Head Injury and Hormonal Dysfunction

Traumatic brain injury, also known as TBI, can damage the hypothalamus and pituitary gland.  Located at the base of the brain, they regulate our hormones and can release too little or too much of a hormone when damaged, so disrupting the body's internal stability.

What is hypopituitarism?

When pituitary gland damage causes reduced hormone production, the condition is called hypopituitarism and was first reported almost 100 years ago.  Originally thought to be a rare occurrence, recent research on adult survivors of severe brain injury, now reports the incidence of pituitary hormone deficiencies to be between 23% and 69%.

Symptoms and assessment

Most people’s hormone levels are initially affected following a traumatic brain injury, even if the pituitary is undamaged.  This makes pituitary damage hard to identify though it can be tested later in the recovery process if it becomes clear that some symptoms are caused by hormonal changes.

The effects of pituitary and hypothalamus injury vary and some symptoms are also similar to the more common effects of brain injury, which is another reason why the problem is not easily diagnosed.

Overlapping symptoms:

  • Depression
  • Impotence and altered sex drive
  • Mood swings
  • Fatigue
  • Headaches
  • Visual disturbance

Other symptoms:

  • Muscle weakness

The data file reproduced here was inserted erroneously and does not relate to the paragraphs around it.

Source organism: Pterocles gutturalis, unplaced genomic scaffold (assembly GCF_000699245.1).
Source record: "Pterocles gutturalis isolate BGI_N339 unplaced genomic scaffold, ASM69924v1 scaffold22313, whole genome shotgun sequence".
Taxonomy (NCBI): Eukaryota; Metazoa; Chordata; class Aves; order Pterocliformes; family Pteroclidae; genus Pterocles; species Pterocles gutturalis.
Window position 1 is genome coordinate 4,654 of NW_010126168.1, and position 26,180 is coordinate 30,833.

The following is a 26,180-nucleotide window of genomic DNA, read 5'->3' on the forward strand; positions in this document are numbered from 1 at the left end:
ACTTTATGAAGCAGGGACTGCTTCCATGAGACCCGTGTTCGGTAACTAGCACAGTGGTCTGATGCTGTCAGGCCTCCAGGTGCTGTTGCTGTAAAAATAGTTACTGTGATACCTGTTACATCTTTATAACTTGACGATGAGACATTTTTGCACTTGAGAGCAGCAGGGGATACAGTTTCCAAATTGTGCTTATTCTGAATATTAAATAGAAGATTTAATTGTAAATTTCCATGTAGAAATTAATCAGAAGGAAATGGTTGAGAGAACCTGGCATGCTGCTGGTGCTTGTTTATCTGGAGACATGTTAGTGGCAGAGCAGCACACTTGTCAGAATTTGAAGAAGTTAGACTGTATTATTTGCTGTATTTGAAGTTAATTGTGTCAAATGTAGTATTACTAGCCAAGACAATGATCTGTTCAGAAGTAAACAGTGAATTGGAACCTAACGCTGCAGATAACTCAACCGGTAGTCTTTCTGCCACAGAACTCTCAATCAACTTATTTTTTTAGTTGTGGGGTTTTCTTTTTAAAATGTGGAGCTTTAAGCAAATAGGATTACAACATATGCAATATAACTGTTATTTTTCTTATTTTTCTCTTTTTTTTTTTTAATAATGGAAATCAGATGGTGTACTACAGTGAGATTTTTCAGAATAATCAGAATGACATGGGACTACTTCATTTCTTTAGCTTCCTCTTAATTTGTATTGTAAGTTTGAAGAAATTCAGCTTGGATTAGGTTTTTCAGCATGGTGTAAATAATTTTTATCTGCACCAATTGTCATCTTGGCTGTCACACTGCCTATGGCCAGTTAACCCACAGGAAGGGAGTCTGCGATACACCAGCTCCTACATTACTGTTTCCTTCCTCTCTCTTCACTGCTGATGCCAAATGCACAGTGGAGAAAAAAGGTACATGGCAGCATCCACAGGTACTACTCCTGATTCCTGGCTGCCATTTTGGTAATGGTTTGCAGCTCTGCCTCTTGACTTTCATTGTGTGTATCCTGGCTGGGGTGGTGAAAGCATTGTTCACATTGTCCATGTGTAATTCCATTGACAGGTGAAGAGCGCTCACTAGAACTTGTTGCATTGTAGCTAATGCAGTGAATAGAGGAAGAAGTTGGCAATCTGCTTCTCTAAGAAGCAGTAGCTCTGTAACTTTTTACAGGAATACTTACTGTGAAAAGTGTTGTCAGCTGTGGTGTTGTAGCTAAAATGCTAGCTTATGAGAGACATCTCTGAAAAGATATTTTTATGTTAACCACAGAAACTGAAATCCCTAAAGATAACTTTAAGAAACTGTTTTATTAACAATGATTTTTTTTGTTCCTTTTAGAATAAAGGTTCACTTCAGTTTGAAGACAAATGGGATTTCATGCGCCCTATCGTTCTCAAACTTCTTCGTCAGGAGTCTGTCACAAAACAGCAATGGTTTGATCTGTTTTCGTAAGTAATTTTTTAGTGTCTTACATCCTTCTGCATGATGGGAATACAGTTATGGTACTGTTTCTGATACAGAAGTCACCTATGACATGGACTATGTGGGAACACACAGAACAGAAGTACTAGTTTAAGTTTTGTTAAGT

• Reduced body hair
  • Irregular periods/loss of normal menstrual function
  • Reduced fertility
  • Weight gain
  • Increased cold sensitivity
  • Constipation
  • Dry skin
  • Pale appearance
  • Low blood pressure/dizziness
  • Diabetes insipidus

A thorough assessment is needed before a firm diagnosis can be made so if you suspect symptoms of hypopituitarism, or any other hormonal condition, you should speak to your GP.  They may refer you to an endocrinologist who can run a variety of hormone level tests and even a scan, to look for damage to the hypothalamus or pituitary gland.


Early hormonal problems may cause neurogenic diabetes insipidus, with symptoms of increased thirst and excessive dilute urine, due to a reduction in the hormone vasopressin (anti-diuretic hormone) and is treated by administering desmopressin and replacing lost fluids.

If later on hypopituitarism is confirmed, hormone replacement therapy may be used to restore normal hormone levels, to help manage symptoms.  However the assessment and treatment of hypopituitarism after brain injury is a complex process and if symptoms are being caused by damage elsewhere in the brain, treatment for pituitary dysfunction will not work.

Head Injury UK: Traumatic Brain Injury Claim Experts

The full extent of hypopituitarism after traumatic brain injury is unknown, and whilst it seems to occur mainly after severe brain injury it may also occur after apparently minor head injuries.  At Head Injury UK our specialist brain injury lawyers are aware of hypopituitarism and can help identify if your doctor may need to be investigate it.  If you are a loved one is affected by any of these issues, following a brain injury caused by someone else’s fault, please contact Andy Shaw to see how we can help.


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